Plant cells produce two types of metabolites. Primary metabolites are involved directly in growth and metabolism, viz. carbohydrates, lipids and proteins. Primary metabolites are produced as a result of photosynthesis and are additionally involved in cell component synthesis. Most natural products are compounds derived from primary metabolites such as amino acids, carbohydrates and fatty acids and are generally categorized as secondary metabolites. Secondary metabolites are considered products of primary metabolism and are generally not involved in metabolic activity viz. alkaloids, phenolics, essential oils and terpenes, sterols, flavonoids, lignins, tannins, etc. These secondary metabolites are the major source of pharmaceuticals, food additives, fragrances and pesticides [4, 6, 32, 33].
In general, primary metabolites obtained from higher plants for commercial use are high-volume, low-value bulk chemicals. They are primarily used as industrial raw materials, foods or food additives such as vegetable oils, carbohydrates (sucrose, starch, pectin and cellulose) and proteins. It is the medicinal plants that are rich in secondary plant products, and it is because of these compounds that these are termed 'medicinal' or 'officinal' plants. These secondary metabolites exert a profound physiological effect on mammalian systems; thus they are known as the active principle of plants. With the discovery of the physiological effect of a particular plant, efforts are being made to know the exact chemical nature of these drugs (called active principle) and, subsequently, to obtain these compounds by chemical synthesis .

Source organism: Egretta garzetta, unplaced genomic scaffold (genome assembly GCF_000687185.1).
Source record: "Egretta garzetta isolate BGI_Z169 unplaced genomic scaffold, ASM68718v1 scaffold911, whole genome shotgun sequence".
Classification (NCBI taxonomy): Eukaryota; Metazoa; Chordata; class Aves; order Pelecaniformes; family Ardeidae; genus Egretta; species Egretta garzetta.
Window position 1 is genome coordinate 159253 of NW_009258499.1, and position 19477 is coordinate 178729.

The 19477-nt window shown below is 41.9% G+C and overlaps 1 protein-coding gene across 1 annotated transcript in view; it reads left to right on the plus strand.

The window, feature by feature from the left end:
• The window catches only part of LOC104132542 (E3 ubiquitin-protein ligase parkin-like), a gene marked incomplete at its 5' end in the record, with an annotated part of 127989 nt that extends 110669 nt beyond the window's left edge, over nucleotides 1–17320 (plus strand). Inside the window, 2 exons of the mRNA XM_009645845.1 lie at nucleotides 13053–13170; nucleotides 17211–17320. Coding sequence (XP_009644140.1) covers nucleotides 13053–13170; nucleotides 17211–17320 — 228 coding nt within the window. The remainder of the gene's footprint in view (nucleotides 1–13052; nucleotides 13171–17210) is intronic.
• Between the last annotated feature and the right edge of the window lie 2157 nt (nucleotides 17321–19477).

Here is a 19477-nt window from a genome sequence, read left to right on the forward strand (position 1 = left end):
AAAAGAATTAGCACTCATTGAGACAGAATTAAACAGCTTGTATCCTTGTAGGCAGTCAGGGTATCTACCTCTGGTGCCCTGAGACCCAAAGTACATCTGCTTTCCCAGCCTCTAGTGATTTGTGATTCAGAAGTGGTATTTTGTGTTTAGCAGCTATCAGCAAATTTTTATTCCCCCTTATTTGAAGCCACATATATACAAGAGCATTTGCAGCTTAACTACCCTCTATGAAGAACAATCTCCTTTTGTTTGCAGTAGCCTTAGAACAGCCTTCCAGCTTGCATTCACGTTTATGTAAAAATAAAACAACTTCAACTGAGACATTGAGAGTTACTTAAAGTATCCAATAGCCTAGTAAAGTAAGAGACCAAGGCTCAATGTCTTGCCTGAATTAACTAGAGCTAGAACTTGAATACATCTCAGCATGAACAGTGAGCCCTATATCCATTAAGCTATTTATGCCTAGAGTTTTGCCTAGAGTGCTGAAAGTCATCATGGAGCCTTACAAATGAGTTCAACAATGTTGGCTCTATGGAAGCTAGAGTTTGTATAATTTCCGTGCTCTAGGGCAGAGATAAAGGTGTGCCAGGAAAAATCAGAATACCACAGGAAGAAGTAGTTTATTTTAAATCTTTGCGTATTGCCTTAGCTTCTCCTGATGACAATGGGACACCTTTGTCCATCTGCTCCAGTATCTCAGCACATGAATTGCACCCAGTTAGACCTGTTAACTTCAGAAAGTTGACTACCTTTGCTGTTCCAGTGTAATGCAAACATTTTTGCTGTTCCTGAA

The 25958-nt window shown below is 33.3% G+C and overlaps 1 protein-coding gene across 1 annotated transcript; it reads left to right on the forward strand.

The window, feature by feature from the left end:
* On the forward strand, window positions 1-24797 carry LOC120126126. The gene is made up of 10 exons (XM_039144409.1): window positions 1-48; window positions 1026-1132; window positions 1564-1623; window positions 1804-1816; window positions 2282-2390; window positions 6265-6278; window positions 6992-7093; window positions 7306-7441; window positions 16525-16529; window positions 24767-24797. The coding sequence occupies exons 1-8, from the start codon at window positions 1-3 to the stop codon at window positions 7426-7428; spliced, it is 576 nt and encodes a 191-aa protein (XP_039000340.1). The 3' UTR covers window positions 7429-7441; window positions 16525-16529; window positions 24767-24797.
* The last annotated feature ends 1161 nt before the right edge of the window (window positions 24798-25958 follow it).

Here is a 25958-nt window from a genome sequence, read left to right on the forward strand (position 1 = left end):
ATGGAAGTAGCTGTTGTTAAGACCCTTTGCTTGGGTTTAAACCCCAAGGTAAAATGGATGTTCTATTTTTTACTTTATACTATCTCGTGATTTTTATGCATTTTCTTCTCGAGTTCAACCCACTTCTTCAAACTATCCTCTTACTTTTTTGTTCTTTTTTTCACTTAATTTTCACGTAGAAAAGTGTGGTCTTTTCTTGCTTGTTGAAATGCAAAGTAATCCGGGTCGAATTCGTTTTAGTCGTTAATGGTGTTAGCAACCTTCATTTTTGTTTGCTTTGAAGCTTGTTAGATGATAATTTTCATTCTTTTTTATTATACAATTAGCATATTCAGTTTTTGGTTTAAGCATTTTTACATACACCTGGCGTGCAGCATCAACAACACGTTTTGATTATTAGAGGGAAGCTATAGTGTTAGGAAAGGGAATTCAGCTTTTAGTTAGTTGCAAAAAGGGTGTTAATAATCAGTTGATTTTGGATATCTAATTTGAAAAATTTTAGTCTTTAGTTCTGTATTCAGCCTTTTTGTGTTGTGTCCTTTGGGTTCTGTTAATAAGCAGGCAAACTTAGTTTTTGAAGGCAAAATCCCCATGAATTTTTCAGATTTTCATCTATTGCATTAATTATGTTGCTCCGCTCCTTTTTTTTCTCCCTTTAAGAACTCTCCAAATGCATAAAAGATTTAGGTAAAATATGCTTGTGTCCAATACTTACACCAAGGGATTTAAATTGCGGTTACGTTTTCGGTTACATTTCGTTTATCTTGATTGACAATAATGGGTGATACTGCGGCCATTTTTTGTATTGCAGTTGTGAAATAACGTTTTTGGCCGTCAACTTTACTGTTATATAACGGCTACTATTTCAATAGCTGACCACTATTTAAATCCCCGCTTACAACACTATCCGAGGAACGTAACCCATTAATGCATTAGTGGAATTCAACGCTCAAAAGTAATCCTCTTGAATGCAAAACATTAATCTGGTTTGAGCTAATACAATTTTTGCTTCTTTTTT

Here we present a brief account of physiologically active primary and secondary metabolites, and more prominent compounds belonging to the alkaloid, terpenoid and phenolic groups. This will provide readers an overview of the biosynthesis, diversity and distribution of such compounds.
Besides secondary plant products, several primary metabolites exert strong physiological effects. In this category, proteins are the principal compounds having such diverse functions as blood agglutinants from Fabaceae, hormones (e.g. insulin), various snake venom poisons, ricin from Ricinus communis, and abrine and precatorine from Abrus precatorius. Other examples of primary metabolites exerting a strong physiological effect include certain antibiotics, vaccines and several polysaccha-rides acting as hormones or elicitors [34, 35].
The carbon skeleton of all the compounds are derived from carbohydrates synthesized by photosynthesis. The synthesis of various classes of secondary metabolites from primary metabolites is presented in schematic form in Fig. 2.1. The majority r
Pentose phosphate pathway
Shikimic acid pathway
Aromatic amino acids
Complex polysaccharides e.g., cell wall
Malonic acid pathway
pathway Nitrogen containing
DOX/MEP Mevalonic acid Malonyl CoA pathway pathway
Phenolic compounds e.g., alkaloids
Secondary metabolites Terpenoid Phospholipis
Fig. 2.1 Principal biosynthetic pathways leading to synthesis of secondary metabolites of secondary metabolites are synthesized via two principal biosynthetic pathways: (1) shikimic acid pathway producing a pool of aromatic amino acids, which in turn are converted into diverse compounds such as phenolics (lignins, tannins, quinones) and alkaloids , and (2) acetyl-CoA mevalonic acid pathway, leading to a vast array of terpenoids .
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